Why your liver needs extra care during the holiday season
It’s almost the time of the year when we get a little relaxed about our diet and regime. With holidays around the corner, we are probably going to indulge ourselves a bit too much at parties and at family gatherings. Even if we are usually conscious about our liver health, winter is the time where we could easily drop our guard to holiday feasts and drinks. While it is apparent that celebration has a negative impact on our liver health, how exactly does it induce liver damage, and what can we do to protect our liver better in this cold season?
1. Festive eating increases our cholesterol level, which could lead to an accumulation of fat in the liver
According to a research published in the JAMA Internal Medicine, cholesterol levels vary across seasons, with winter months having the highest. It’s not difficult to picture why – winter foods like fruit cake and mince pies are packed with fats and cholesterol, and we don’t just eat them once, but several times in the month! When cholesterol level is too high, there could be a restriction of blood circulation, leading to a faster progression of fatty liver disease in the winter.
What should we do instead? Don’t overindulge in high-fat, high cholesterol festive food. Also, when you’re preparing meals, try to include fruits like strawberries and nuts like pistachios and walnuts into your recipes, as they do an amazing job of lowering cholesterol level.
2. Colder weather leads to higher drinking rate and increased cases of alcoholic cirrhosis
It is officially confirmed, the colder the climate, the more likely people tend to drink. A recent study published in Hepatology has found a negative correlation between climate and alcohol consumption. In colder weather, alcohol gives us a pleasant feeling of warmth as it helps increase the blood flow to the skin. Coupling it with festive celebrations, it is no surprise that winter is the perfect season for drinking.
What should we do instead? If you need to drink, don’t engage in binge drinking (defined by having more than 4 drinks for women and 5 drinks for men in about 2 hours). Depending on your gender, limit yourself to only 1-2 alcoholic beverage per day. There are many drinks that can keep you warm and happy, and alcohol doesn’t always have to be in the ingredients. Beverages like hot chocolate or chai tea do the trick too.
3. Winter weather makes us less likely to stay active, which can cause fatty liver to develop or progress
Compared with summer months, cold, rainy winter days are not the exact time of the year when we want to exercise. As a result, we stay home and we don’t do much, which could have a negative impact on our body, including the liver. Together with increased alcohol and fatty food consumption, our liver is more susceptible to developing fatty liver disease during the colder days.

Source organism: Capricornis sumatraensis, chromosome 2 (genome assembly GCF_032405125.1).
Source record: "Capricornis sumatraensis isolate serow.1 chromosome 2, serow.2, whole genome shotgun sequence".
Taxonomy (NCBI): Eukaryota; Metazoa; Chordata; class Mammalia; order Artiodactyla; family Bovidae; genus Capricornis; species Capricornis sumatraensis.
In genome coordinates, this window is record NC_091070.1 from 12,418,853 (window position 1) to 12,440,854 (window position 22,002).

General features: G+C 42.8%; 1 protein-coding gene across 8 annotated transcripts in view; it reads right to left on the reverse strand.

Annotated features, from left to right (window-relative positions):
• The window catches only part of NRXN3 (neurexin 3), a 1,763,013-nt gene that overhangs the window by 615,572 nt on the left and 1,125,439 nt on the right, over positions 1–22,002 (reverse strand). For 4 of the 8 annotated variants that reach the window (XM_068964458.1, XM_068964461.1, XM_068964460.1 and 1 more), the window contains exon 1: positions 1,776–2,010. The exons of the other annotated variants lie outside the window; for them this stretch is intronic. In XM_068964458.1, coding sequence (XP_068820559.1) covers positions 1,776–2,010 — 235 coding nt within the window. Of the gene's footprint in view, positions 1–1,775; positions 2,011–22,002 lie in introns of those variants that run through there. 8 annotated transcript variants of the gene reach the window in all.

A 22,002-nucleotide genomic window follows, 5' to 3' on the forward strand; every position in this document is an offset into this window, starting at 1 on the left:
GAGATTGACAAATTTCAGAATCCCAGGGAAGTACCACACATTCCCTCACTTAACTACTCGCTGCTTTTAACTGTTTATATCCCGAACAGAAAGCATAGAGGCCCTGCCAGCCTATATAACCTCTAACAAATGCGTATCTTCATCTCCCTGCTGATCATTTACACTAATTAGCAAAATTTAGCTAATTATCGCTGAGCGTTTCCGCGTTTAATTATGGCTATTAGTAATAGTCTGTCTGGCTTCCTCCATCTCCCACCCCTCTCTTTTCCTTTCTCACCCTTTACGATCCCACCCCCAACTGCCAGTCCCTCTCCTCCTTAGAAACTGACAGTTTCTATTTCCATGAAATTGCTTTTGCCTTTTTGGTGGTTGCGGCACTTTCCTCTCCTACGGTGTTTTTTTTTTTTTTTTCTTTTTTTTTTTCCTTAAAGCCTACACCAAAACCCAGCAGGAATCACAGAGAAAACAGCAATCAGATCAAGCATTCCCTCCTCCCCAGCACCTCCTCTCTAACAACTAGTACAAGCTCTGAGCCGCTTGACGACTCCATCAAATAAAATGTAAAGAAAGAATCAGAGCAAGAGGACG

What should we do instead? There are many ways to stay active indoors, and creating a home gym is one of the feasible choices. Equipment like stretch bands and push-up mats make for great exercise options without taking much space at home. When you are at work, try taking the stairs instead of the elevators. Spend as little time as 5-10 minutes climbing stairs is already an efficient workout.
4. Parties can throw the liver off its circadian rhythm
Our body relies on the circadian rhythm to get many of the vital tasks done. And unhealthy patterns of sleep, food, alcohol can mess up the liver’s own schedule. Too many parties, family dinners, and holidays during winter can knock the liver’s own rhythm out of whack. A research conducted by Northeast Ohio Medical University has found that even short-term changes in sleep or diet can drastically disrupt the liver’s ability to process fat.
What should we do instead? Try to maintain a regular sleeping schedule as much as you can. A few late nights during this season might be inevitable, but do not oversleep to compensate the lost hours. Try to wake up at around the same time to create a consistent schedule for your liver.
- JAMA Internal Medicine, https://jamanetwork.com/journals/jamainternalmedicine/article-abstract/217730?resultClick=1, (Accessed Date: 2018-12-14)
- American Association for the Study of Liver Diseases, https://aasldpubs.onlinelibrary.wiley.com/doi/10.1002/hep.30315, (Accessed Date: 2018-12-14)
- National Center for Biotechnology Information, https://www.ncbi.nlm.nih.gov/pubmed/30324707, (Accessed Date: 2018-12-14)
- Science Daily, https://www.sciencedaily.com/releases/2017/04/170422101601.htm, (Accessed Date: 2018-12-14)
- National Center for Biotechnology Information, https://www.ncbi.nlm.nih.gov/pubmed/26645046, (Accessed Date: 2018-12-14)
- * All research and clinical data should be used as reference purposes only, results may vary.